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Posted : 2012-11-11 17:01
Updated : 2012-11-11 17:01

Exhibition shows shamanism of Jeju, Himalayas

The late Korean shaman Lee Jung-chun (1937-2011) designated as Jeju Intangible Cultural Property No. 13, is featured in an exhibition at the Jeju Folklore and Natural History Museum that runs through Dec. 23.
/ Courtesy of National Folk Museum of Korea

Legendary pianist to make Korean debut

By Chung Ah-young

The National Folk Museum of Korea and the Jeju Folklore and Natural History Museum are holding a joint exhibition to feature shamanism of Jeju Island and the Himalayas.

It focuses on the lives of the islanders and those in the Himalayas and their dependence on shamanism.

It is displaying 225 items related to shamanism from the two areas. Video clips of folk rituals conducted by the late shaman Lee Jung-chun (1937-2011) designated as Jeju Intangible Cultural Property No. 13 and Himalayan shaman Brikha Bahadur Rai, along with their tools such as drums and bells are on show.

After becoming a shaman, following his family's tradition, Lee was recognized as a master shaman excelling in almost all kinds of rituals conducted all around the island.
The Himalayan shaman first encountered spirits at the age of 20 in the mountains. Acknowledged as the most influential shaman among 15 in the Baksila region, he is good at using "mundum," a typical mantra, during his services.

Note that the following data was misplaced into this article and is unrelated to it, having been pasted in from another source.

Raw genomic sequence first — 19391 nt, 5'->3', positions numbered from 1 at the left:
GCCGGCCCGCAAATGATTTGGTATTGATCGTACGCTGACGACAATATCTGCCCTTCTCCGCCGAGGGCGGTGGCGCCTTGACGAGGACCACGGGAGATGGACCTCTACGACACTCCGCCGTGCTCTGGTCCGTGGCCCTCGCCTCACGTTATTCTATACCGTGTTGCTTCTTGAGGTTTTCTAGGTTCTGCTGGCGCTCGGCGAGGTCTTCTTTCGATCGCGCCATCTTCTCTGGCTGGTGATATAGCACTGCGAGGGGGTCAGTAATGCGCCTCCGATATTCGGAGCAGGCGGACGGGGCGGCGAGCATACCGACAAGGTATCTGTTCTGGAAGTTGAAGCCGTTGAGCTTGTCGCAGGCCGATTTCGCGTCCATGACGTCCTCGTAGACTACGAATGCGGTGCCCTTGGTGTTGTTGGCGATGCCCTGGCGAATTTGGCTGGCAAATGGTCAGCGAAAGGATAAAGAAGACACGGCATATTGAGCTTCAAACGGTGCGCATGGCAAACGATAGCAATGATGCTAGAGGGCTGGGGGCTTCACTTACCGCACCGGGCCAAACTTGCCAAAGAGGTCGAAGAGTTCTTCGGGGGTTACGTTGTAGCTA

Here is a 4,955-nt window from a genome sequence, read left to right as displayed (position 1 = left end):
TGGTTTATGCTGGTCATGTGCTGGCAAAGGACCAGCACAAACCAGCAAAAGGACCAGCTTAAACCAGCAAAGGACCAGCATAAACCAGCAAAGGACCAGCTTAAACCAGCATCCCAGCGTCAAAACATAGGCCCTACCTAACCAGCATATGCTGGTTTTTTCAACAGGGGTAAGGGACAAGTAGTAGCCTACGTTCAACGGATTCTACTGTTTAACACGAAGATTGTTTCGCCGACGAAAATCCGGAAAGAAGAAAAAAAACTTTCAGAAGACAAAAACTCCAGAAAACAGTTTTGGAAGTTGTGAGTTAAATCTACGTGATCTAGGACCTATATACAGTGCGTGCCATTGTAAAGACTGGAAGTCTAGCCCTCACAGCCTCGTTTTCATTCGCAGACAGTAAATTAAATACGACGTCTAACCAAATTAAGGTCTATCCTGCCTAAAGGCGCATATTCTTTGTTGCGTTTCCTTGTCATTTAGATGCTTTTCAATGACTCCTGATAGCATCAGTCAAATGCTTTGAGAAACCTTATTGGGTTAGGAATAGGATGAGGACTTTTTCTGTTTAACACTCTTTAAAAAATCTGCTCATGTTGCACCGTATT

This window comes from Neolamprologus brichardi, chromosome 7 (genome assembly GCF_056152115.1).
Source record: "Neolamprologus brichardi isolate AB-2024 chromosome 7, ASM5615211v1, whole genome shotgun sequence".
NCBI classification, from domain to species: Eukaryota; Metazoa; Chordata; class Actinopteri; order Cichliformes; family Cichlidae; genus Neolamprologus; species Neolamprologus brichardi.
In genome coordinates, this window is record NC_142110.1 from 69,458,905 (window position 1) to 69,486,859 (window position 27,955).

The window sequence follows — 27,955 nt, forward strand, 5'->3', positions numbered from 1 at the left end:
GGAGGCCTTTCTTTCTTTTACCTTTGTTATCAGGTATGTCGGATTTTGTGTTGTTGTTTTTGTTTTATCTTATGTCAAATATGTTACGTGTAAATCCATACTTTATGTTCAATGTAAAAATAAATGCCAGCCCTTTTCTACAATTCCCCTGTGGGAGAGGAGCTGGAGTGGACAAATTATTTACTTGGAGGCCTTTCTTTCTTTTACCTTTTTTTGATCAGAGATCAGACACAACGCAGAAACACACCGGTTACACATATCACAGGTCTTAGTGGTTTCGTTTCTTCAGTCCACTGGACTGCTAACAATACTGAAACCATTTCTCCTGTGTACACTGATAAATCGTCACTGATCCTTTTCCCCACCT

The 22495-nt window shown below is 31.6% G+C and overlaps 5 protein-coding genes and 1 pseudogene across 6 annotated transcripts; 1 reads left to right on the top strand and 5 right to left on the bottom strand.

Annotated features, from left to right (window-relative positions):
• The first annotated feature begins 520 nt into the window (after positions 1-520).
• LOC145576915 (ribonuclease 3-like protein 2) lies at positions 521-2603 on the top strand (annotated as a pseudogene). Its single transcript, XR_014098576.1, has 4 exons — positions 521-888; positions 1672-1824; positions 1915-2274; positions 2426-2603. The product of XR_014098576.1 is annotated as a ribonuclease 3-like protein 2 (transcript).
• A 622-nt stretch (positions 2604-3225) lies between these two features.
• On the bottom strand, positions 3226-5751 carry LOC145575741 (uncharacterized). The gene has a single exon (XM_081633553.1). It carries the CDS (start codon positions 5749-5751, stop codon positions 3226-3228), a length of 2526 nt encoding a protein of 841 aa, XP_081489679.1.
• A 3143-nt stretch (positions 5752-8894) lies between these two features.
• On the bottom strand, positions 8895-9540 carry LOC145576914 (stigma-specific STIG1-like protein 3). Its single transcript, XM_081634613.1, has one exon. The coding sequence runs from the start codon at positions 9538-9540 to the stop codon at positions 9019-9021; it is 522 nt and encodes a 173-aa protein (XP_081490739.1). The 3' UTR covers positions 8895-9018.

The patterns reflecting the shamanistic lives of the two regions show differences of culture but they are basically the same as they are practices related to the hardships the natives face in the harsh natural backgrounds, according to the museums.

The exhibition is designed to shed new light on cultural distinctions and universality formed and reflected by the shamanism of the geographically and culturally distant regions.

It consists of three parts. The first section shows the geographical and cultural characteristics of Jeju and the Himalayas and their beliefs in various deities. The second part features representative shamans and their roles as mediators between humans and spirits in both Jeju and Himalayan communities. The shamanistic ceremonies of the two areas are compared in the third section. Relevant videos of rituals performed by the master shamans are screened in this part.

The exhibition will continue through Dec. 23 at the Jeju Folklore and Natural History Museum on Island. For more information, visit http://museum.jeju.go.kr.


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